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Making up the snow days l Mukilteo Schools


February was a record breaker! We’ve never had so many school days canceled because of weather.

During the past 20 years, most of our school years have gone by with no canceled days or maybe only one. There have been only four years when two or three days were lost. There were four days canceled in 2012 and six were lost during the 2006-07 school year. But, seven? Not until this year.

When we developed the calendar for the 2018-19 school year, we included four snow make-up days, a number that we thought at the time was more than adequate. The school year was scheduled to end on Tuesday, June 18 and, if snow days were needed, they would be added to the end of the school year: Wednesday, June 19 through Monday, June 24.

But, after we were hit with a series of four major snowstorms in February, we were faced with the challenge of scheduling an additional three make-up days.

There are a couple of things we had to keep in mind in scheduling those days. State law requires that school districts offer 180 days of school and the law also requires that students receive at least 1,027 instructional hours during the year. The number of school days can sometimes be waived in special circumstances, but the minimum hours of instructional time cannot. Because of the severity of the storms that hit us, Gov. Jay Inslee did declare a state of emergency for the period between Feb. 8 and 15, which provided us the option of requesting a waiver for school days lost during that time. But we are still obligated to provide the minimum hours of instructional time for students. What’s more, we have contracts with our employee work groups that specify a certain number of work days. Our contract with the teachers’ union, for example, specifies that they work 183 days.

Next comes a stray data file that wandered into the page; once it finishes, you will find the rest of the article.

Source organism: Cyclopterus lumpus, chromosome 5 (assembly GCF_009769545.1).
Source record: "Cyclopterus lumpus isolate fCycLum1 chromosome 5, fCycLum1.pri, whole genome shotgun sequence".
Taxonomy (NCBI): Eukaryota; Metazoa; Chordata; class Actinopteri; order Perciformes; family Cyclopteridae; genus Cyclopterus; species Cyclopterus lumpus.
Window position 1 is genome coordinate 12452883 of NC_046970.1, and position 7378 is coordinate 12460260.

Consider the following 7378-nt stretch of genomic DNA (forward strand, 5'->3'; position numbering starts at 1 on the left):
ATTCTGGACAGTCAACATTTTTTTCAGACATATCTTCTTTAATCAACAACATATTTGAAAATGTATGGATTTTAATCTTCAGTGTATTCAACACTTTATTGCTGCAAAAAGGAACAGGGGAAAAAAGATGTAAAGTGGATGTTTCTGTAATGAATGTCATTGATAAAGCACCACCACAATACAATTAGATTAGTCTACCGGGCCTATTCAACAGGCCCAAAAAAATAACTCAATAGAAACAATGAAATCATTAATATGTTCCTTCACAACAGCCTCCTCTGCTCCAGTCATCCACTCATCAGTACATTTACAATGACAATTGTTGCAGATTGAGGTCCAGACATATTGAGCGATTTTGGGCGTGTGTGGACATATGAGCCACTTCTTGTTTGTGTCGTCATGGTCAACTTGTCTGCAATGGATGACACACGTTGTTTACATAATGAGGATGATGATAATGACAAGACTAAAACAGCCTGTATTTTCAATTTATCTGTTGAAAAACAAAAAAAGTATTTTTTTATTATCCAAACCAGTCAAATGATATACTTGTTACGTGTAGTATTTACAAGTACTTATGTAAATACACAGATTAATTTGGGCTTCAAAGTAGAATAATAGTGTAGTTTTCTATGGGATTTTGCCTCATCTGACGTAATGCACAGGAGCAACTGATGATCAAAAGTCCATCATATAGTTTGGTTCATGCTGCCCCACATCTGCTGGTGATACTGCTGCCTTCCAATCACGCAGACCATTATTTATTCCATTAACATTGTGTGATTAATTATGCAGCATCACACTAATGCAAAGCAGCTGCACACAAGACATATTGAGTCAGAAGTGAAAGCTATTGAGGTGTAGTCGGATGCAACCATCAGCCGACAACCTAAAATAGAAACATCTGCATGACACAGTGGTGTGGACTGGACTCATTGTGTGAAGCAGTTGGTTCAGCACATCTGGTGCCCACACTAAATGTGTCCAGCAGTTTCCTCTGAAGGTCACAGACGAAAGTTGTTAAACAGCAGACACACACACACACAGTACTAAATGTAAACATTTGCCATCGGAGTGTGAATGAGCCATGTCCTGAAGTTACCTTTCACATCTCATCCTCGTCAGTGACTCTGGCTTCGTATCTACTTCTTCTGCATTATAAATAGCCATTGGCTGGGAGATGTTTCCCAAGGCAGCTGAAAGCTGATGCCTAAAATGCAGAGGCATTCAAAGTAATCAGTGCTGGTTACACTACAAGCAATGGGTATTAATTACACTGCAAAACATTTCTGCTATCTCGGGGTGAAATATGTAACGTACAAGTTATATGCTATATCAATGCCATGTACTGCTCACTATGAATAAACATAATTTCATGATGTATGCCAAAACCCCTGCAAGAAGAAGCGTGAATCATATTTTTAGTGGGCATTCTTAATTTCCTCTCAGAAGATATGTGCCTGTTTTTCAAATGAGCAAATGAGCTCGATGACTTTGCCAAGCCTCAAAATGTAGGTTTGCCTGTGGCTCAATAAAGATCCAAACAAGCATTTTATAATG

Some suggested that we cancel a part of mid-winter break or spring break and hold classes then, but many parents and staff members had already made commitments for those days, so we felt it would be unfair to make them change their plans at such a late date.

Others suggested that we make up instructional time by eliminating or reducing the number of early-dismissal Fridays. But that Learning Improvement Time is important. Our teachers need that time for collaboration, curriculum training, report card preparation, and other tasks.

So, in the end, we’ve asked the state for permission to waive two of the canceled school days for students, which still gives us enough instructional hours to meet the minimum requirement. That means the last day of school for students will be Tuesday, June 25, pending state approval of our request.

For more information about the calendar changes and to get details such as the dismissal times, go to our website at


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